Shrimp fishing, Lake Hong, Hubei Province, China, 2015.
A couple work on the lake at sunrise. Although poems and stories about Lake Hong’s purity are enshrined in Chinese cultural history, it has been damaged by unsustainable fishing practices. Over the past 14 years local communities and government have helped to restore the lake, demonstrating how sustainable fishing methods can result in healthy fish, reduced pollution and clean water. Credit: © Mustafah Abdulaziz / WWF-UK


I previously shared the news that I got the chance to work with Wateraid and WWF in bringing a photography exhibition to Stockholm. It's launching this week as part of the Stockholm Culture Festival.

WWF, WaterAid and Earthwatch, together with photographer Mustafah Abdulaziz, have documented images and stories highlighting the global water crisis. The photographs form the Water Stories exhibition, supported by the HSBC Water Programme. 

The first exhibition in an international tour will be held on Strandvägen, Stockholm, from 11-30 August.

Surrounded by water in central Stockholm, the exhibition coincides with the city’s Culture Festival (Stockholms Kulturfestival) 11- 16 August, and the 25th anniversary of World Water Week 23 - 28 August, organised by SIWI. 

Over the course of two years American-born Abdulaziz captured the effects of urbanization, poor sanitation and pollution in India; water scarcity and contamination in Pakistan, and expanding industry and population in China. His powerful images convey the effects of these issues on people and the environment, and how better management and protection of water sources can strengthen communities, and underpin development.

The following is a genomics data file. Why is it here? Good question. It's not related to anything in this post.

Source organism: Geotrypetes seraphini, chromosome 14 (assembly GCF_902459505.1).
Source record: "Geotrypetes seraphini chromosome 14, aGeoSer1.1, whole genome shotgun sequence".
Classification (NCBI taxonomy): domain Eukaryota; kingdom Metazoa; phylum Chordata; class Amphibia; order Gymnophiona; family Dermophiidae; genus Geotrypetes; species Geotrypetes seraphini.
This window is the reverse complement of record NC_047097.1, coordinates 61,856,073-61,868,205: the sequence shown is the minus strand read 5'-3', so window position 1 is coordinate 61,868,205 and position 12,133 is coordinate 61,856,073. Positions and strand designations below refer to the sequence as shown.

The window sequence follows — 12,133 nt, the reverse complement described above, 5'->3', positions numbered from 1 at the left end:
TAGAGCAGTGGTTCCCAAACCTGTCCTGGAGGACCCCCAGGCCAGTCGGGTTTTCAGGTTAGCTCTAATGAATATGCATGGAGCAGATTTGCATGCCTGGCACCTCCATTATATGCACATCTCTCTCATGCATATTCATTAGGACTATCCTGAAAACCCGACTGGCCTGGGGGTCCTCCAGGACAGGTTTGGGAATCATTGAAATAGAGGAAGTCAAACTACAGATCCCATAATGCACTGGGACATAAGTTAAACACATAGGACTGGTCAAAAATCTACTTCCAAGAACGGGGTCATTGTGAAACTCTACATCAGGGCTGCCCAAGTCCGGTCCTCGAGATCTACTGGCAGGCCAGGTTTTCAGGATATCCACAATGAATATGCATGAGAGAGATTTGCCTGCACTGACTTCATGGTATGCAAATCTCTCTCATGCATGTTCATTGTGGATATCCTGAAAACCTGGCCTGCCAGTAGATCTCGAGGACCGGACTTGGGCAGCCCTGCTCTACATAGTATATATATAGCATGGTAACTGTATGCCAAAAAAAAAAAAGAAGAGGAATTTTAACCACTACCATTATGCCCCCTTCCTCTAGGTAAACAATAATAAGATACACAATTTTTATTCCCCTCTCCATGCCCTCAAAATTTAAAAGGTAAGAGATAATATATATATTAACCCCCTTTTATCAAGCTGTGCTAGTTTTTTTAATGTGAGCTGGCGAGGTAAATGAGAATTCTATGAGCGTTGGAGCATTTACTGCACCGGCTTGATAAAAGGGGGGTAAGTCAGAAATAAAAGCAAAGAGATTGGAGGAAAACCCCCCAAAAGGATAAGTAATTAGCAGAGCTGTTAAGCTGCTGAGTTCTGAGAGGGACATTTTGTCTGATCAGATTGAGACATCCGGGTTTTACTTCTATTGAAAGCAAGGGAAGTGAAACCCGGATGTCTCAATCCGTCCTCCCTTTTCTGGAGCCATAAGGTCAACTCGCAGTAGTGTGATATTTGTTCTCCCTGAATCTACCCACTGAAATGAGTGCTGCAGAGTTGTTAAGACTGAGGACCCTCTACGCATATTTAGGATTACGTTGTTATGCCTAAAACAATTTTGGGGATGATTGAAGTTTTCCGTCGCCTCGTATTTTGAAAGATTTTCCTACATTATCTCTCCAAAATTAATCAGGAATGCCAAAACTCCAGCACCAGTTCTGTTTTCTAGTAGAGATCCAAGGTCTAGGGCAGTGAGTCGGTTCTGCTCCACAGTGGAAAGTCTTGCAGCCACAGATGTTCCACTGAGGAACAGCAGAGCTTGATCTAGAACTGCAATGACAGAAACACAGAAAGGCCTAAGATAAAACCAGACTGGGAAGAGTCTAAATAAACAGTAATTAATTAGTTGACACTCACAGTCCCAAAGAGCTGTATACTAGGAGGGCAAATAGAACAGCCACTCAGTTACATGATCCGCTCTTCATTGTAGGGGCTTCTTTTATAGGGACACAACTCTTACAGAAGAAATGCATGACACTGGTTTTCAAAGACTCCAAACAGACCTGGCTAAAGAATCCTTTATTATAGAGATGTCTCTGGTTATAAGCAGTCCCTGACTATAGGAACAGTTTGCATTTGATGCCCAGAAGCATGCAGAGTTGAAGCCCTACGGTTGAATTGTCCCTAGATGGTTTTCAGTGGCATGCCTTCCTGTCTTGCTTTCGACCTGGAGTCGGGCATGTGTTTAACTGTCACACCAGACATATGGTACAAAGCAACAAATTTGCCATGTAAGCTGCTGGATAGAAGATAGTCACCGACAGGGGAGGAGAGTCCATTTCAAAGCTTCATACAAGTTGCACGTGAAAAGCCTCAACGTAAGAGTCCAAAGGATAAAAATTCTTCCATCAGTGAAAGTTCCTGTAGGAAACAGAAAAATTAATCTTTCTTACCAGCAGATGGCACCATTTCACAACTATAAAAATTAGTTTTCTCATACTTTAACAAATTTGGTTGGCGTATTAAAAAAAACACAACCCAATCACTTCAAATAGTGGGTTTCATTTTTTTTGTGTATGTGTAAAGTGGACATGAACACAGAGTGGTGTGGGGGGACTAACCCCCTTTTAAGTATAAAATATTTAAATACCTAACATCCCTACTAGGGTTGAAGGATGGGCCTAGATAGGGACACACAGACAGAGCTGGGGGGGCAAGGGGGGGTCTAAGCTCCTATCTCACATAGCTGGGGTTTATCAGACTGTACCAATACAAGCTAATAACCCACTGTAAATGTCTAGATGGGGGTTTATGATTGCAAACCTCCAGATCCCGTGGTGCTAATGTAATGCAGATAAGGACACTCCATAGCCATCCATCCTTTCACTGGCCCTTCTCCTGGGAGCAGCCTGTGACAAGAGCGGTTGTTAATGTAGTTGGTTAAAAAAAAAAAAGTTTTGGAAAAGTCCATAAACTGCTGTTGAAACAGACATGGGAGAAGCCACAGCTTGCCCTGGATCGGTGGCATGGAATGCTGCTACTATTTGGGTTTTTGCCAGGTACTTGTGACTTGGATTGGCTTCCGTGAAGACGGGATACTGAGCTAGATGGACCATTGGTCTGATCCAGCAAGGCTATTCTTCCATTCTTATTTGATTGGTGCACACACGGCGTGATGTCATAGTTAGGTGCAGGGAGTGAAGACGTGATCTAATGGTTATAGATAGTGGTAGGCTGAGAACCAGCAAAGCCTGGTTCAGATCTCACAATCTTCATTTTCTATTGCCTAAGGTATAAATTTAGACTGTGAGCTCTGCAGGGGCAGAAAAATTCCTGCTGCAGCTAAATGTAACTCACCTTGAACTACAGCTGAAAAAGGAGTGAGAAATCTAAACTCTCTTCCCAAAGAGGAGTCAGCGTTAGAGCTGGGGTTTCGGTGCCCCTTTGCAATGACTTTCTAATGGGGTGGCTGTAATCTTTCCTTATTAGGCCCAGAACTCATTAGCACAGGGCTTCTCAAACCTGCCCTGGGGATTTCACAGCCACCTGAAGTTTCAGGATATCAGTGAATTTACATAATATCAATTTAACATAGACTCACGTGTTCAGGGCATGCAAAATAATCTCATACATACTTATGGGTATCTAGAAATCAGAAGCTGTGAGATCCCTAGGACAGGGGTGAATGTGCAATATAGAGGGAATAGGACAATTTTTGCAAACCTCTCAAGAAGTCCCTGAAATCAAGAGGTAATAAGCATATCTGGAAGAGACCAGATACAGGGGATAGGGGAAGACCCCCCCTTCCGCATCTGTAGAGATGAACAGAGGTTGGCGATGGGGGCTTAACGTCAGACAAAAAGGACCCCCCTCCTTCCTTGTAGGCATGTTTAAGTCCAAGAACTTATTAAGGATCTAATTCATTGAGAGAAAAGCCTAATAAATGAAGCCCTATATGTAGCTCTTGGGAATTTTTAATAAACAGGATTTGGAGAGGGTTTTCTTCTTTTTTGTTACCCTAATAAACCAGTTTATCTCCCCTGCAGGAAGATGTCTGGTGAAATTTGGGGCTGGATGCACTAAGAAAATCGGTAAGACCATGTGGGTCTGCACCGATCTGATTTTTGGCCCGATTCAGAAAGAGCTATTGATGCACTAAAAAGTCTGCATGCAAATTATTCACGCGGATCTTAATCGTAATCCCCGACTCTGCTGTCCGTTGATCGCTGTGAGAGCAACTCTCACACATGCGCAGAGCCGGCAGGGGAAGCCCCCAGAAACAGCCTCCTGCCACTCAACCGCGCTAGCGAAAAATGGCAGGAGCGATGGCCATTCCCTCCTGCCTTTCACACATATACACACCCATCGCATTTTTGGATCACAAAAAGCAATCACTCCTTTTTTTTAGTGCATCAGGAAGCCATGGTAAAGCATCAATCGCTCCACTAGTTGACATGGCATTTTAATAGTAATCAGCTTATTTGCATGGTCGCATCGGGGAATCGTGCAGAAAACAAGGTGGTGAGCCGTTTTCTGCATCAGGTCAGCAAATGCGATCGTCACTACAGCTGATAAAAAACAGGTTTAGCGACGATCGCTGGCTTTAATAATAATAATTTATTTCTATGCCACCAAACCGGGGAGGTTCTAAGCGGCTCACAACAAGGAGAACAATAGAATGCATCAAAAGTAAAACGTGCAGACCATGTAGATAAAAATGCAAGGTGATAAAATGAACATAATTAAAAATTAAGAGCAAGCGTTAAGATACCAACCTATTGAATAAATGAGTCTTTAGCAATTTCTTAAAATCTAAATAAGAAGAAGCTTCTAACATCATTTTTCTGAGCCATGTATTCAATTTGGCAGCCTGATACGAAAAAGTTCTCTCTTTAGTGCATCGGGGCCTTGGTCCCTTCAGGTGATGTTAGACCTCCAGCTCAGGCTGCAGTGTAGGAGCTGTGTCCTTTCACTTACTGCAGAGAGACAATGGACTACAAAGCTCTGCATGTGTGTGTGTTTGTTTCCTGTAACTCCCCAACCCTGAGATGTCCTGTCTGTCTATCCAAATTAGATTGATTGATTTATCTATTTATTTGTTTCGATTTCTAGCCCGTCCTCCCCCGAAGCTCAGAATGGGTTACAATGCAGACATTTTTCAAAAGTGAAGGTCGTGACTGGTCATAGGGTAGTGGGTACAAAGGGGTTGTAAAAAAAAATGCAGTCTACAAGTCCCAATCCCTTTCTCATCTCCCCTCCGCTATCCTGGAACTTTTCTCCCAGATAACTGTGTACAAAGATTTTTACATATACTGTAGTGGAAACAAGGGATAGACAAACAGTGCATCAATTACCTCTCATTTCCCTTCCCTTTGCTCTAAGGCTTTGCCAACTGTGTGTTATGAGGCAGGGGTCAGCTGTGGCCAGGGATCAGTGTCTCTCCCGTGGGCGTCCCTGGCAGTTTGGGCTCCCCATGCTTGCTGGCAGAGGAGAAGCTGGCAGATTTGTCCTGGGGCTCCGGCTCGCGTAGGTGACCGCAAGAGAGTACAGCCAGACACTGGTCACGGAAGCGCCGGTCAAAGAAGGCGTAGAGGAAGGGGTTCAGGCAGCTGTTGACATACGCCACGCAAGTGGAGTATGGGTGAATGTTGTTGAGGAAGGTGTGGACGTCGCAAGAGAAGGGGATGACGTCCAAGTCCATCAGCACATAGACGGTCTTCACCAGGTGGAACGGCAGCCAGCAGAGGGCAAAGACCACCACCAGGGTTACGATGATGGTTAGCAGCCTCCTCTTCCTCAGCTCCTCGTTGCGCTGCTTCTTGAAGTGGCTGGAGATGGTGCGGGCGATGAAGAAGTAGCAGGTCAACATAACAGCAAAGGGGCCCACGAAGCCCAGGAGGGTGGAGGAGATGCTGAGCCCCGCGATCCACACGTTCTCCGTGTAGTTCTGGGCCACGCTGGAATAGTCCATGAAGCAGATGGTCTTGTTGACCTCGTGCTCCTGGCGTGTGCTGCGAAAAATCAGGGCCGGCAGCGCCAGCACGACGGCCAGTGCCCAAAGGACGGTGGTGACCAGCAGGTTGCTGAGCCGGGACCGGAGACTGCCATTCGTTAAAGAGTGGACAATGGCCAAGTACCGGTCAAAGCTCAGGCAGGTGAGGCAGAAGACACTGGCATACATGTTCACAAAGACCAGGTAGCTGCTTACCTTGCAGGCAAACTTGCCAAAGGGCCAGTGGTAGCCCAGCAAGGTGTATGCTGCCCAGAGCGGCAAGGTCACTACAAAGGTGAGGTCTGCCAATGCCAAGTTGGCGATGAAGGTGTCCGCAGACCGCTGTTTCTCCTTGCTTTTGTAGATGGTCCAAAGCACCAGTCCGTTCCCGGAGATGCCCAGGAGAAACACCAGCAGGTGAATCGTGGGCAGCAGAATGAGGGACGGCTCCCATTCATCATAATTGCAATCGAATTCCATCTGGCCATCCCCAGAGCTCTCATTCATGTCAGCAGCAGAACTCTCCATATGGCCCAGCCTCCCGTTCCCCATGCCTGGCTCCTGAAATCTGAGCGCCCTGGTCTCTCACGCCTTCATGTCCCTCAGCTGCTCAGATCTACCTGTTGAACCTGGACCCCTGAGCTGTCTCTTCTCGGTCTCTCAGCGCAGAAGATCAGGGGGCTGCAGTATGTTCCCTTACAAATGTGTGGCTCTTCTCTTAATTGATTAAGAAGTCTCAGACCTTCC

About Mustafah Abdulaziz

Mustafah Abdulaziz is an American documentary photographer based in Berlin, Germany. His on-going project “Water” has received support from the United Nations, WaterAid and VSCO. It has been reviewed by Phaidon, Monopol and published in Der Spiegel, The New Yorker, Telegraph Magazine and The Guardian. Mustafah worked as the first contract photographer for The Wall Street Journal. He is the winner of the Syngenta photography award 2015. In 2012, he was named one of PDN’s 30 Emerging Photographers to Watch. http://www.mustafahabdulaziz.com/ 


Selected images



Stagnant water, near Anshu Jha’s house, Rajapurwa slum, Kanpur, India, 2014.
itting in the middle of the pool is a broken water pump; garbage floats on the surface and mosquitos hover. In the rainy season, levels rise and the water intrudes on Anshu’s house. During this time of year water and sanitation related sickness is rife. Credit: WaterAid/ Mustafah Abdulaziz


Children journey to collect water, Sindh Province, Pakistan, 2013.
Children pause during their journey to collect water, huddling together against the wind in southern Sindh, where floods gripped the country in 2010 and 2011. Agriculture in the region was devastated. Credit: WaterAid/ Mustafah Abdulaziz


Women pull water from a well, Tharpakar, Pakistan, 2013.